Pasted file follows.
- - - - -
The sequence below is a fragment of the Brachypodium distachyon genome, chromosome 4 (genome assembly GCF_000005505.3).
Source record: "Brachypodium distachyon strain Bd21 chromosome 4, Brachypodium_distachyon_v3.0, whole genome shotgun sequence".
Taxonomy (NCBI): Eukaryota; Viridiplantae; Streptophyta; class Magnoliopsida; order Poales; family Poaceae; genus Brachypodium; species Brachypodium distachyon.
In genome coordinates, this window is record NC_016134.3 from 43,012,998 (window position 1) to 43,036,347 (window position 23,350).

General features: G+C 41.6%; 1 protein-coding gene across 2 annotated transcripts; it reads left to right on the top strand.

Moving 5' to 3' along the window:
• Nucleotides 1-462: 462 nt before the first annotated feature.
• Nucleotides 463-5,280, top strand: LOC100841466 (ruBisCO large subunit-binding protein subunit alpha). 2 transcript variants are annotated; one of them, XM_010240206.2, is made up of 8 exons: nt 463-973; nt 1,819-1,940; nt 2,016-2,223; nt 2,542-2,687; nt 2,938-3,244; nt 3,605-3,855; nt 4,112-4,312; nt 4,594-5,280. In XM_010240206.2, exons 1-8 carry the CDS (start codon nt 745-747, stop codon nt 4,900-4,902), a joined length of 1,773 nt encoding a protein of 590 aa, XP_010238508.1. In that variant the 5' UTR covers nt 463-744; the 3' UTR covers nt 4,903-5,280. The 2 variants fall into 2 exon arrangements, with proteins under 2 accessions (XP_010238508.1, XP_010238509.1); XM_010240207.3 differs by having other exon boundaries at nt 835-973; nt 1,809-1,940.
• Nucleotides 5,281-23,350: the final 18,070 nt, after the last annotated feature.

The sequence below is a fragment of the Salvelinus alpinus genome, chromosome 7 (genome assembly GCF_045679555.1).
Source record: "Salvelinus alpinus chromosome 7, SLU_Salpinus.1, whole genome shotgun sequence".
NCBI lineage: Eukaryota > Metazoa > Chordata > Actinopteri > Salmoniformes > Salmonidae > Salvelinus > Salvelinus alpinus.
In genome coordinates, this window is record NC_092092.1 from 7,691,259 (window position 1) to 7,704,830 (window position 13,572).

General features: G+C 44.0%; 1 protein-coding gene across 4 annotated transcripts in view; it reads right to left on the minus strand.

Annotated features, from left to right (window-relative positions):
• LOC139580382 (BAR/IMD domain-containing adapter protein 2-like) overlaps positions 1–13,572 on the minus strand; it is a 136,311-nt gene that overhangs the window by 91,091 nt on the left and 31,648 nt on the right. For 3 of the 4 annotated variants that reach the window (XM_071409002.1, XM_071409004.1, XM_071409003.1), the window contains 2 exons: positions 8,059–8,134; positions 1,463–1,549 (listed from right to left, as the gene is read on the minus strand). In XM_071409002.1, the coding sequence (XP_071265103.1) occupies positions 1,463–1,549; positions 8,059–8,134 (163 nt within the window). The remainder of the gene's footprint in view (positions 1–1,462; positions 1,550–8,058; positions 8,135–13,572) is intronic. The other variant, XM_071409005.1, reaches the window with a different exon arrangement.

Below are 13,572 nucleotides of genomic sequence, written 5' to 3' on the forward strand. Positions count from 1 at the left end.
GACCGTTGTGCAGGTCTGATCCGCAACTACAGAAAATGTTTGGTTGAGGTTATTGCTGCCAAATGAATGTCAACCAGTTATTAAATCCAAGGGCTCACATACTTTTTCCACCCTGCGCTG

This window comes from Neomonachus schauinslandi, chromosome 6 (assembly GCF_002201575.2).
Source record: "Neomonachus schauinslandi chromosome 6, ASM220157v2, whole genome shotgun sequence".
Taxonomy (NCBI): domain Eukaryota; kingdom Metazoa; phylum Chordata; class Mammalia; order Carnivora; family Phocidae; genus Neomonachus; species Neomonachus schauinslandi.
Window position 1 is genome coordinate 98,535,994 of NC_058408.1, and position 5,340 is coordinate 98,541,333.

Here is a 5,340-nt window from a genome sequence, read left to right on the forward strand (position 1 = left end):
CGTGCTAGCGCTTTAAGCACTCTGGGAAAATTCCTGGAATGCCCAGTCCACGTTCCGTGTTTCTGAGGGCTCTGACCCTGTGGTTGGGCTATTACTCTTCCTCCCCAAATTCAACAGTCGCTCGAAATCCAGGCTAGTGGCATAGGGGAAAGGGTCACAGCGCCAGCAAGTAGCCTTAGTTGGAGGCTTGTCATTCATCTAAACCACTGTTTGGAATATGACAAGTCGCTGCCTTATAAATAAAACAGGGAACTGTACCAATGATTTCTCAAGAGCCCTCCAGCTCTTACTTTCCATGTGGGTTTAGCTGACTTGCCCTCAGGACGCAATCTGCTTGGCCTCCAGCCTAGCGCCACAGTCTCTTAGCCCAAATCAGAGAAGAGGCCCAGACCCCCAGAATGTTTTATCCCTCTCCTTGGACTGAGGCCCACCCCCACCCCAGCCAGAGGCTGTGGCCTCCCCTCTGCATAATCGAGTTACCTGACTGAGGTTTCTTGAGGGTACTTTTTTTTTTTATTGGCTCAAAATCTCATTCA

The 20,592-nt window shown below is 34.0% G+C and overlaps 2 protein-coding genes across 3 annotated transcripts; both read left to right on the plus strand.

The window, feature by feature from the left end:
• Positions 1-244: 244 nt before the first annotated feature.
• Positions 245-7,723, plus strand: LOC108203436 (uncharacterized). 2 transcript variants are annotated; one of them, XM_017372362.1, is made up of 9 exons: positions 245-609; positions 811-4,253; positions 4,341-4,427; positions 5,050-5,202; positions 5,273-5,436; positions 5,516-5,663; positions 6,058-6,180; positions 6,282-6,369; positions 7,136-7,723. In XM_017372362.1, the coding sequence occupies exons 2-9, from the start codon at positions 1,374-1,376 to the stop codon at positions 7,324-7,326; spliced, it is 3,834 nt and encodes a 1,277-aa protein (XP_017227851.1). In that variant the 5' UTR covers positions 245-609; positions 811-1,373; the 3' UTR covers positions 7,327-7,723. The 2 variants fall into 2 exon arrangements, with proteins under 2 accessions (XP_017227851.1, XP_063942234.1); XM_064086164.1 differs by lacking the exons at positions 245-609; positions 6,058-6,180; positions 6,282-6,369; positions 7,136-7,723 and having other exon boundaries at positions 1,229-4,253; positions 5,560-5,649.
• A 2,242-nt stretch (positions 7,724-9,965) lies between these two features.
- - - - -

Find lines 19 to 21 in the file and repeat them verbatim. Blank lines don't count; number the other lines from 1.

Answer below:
This window comes from Neomonachus schauinslandi, chromosome 6 (assembly GCF_002201575.2).
Source record: "Neomonachus schauinslandi chromosome 6, ASM220157v2, whole genome shotgun sequence".
Taxonomy (NCBI): domain Eukaryota; kingdom Metazoa; phylum Chordata; class Mammalia; order Carnivora; family Phocidae; genus Neomonachus; species Neomonachus schauinslandi.